In our representative democracy lobbyists on both sides will be pushing their solutions (or pushing for no action) and the compromises could easily combine their worst aspects.

    Regarding the time frame, I don’t think we need 50-100 years of measurements, but rather some very accurate snapshots to initialize the models and a lot of computing power to get the required resolution. I think that’s only a decade away or two at the most.

  111. Hank Roberts:

    Eric, it’s true getting that information is a decade away, but you have the sign wrong on your time arrow.
    http://www.google.com/search?q=Hansen+climate+dangerous&start=0

  112. Steve Bloom:

    Re #111: Let’s take the example of the Amazon rain forest, where cattle ranching is a major factor in deforestation. So, we pay the famously rapacious Brazilian ranchers to remove their cattle and let the rainforest grow back in exchange for not having to reduce some quantity of coal power plant emissions. Unfortunately, rain forest grows slowly and AGW-induced drought continues, with the consequence that the Amazon converts to savanna anyway and all of those billions of tons of biomass end up in the air anyway. The one guarantee in all of this is that said ranchers will enjoy a lovely retirement. I imagine them laughing about it while sipping iced drinks on Ipanema.

  113. Chris Rijk:

    Re #110

    Chris, thanks for your detailed response. As you might suspect, I am much less of a believer in global consensus than many on this site.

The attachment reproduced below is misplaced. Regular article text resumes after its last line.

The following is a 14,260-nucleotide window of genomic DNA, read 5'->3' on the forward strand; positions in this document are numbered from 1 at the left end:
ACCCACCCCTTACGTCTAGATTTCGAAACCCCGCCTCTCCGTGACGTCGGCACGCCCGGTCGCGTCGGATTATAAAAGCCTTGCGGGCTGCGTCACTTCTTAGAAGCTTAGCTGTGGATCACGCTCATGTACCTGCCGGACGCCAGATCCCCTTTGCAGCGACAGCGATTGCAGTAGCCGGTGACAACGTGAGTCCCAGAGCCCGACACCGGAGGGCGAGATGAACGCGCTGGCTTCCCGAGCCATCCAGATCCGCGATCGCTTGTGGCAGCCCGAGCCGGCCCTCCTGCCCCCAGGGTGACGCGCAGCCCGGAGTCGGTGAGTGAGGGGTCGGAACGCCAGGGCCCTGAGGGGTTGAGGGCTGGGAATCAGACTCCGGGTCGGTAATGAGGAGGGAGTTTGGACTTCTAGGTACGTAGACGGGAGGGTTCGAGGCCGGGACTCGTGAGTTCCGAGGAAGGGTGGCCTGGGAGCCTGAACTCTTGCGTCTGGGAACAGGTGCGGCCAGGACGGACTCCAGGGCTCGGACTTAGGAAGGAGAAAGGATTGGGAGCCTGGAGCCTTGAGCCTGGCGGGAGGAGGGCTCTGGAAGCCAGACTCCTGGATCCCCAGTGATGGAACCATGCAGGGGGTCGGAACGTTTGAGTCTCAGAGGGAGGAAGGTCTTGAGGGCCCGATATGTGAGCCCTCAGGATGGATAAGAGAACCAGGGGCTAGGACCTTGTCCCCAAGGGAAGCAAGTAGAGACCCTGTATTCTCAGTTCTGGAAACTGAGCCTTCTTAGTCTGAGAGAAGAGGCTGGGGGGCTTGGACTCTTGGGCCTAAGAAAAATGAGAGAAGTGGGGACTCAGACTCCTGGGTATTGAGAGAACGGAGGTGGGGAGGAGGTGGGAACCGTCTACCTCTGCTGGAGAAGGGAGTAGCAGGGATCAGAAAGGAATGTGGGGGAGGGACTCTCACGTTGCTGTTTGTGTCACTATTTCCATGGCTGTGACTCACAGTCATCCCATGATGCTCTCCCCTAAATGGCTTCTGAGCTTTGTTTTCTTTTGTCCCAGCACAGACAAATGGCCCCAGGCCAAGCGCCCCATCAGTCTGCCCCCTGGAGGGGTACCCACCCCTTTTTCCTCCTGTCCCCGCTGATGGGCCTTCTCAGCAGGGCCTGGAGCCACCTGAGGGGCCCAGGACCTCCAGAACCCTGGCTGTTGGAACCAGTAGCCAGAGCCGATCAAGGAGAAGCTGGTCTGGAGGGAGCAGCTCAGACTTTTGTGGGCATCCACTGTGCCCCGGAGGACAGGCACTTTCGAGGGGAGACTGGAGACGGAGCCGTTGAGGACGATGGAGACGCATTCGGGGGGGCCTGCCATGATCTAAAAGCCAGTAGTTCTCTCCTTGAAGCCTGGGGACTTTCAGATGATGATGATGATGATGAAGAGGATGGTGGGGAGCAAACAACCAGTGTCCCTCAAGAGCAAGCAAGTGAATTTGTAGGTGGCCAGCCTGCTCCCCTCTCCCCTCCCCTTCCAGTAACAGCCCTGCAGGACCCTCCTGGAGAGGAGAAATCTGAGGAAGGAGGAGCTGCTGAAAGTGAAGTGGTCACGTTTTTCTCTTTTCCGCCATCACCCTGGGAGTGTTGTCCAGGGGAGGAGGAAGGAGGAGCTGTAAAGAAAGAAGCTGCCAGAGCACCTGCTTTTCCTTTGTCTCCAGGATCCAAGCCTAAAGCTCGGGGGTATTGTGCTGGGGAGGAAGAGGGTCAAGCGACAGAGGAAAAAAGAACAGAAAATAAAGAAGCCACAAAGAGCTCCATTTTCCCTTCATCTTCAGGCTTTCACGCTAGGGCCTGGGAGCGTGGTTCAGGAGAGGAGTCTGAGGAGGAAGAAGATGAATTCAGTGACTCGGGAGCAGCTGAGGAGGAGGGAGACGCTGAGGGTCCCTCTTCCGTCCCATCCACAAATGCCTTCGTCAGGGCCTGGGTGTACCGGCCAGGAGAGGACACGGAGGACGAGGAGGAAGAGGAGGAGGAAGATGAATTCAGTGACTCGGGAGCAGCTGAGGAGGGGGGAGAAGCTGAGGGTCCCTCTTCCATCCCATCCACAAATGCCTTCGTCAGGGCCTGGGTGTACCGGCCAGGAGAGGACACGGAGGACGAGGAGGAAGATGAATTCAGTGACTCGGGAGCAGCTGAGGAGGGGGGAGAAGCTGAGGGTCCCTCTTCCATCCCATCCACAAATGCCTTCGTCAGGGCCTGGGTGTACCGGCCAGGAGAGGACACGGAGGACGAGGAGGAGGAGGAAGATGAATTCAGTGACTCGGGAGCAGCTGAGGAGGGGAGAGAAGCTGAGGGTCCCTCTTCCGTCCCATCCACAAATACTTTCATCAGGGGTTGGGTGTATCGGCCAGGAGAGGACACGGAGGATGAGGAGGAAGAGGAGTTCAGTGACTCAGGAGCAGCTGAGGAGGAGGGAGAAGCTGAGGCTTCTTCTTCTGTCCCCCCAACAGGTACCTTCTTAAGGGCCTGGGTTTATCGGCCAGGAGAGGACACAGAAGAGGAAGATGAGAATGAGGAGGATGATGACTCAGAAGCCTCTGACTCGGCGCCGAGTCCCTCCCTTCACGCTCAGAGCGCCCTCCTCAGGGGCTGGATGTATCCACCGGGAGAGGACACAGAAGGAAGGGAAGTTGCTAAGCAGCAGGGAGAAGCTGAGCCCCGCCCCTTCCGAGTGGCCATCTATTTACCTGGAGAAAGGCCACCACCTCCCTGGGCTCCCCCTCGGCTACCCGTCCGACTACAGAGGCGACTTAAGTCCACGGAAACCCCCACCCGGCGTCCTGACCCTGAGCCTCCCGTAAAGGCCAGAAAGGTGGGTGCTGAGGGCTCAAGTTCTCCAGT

On a personal note, I don’t see it as a matter of belief – more a case of trust, or verifiability. A theory that explains the facts is good – one which made predictions which turned out to be correct is better. “May the best theory win”, as it were, and they are tested to destruction. Though sometimes it takes a while for a theory proven wrong to die away completely. Several decades ago, the general consensus among scientists was that the climate changes slowly and had only ever changed slowly – ie like geology. However, a large accumulation of facts showing otherwise forced a re-think.

    Unfortunately, modelling the Earth, which we only have one of, is rather hard. Can’t “reproduce the problem” or “replicate the experiment”. So I’m not surprised the error bars on predictions are large. Still, any alternative to the consensus still has to explain the known facts.

    But if we agree that raising the price of oil has led to efficiency and raising the price of carbon would do the same, would not raising the price of warming itself lead to the most efficient solutions for warming?

    I don’t know if existing “carbon trading” schemes allow for other greenhouse gasses. No matter how you do that though, there would have to be “fudge factors”. Basically, the relative effect of CO2 vs methane varies over time, since methane doesn’t last very long in the atmosphere. So any “price of warming” would depend on what time scale you use. You might as well simply equate a conversion rate between CO2 and methane – 1 ton of methane = xx tons of CO2.

    In other words, I think “price of carbon” and “price of warming” would be pretty similar in the end.

    The good thing about carbon trading is that it tackles the problem at source, and simply leaves organisations to best decide how to adjust. But can it work well at an individual level? For example, can you do carbon trading on cars directly, or just the fuel? Can you get a “carbon discount” by buying a more power effiecient TV?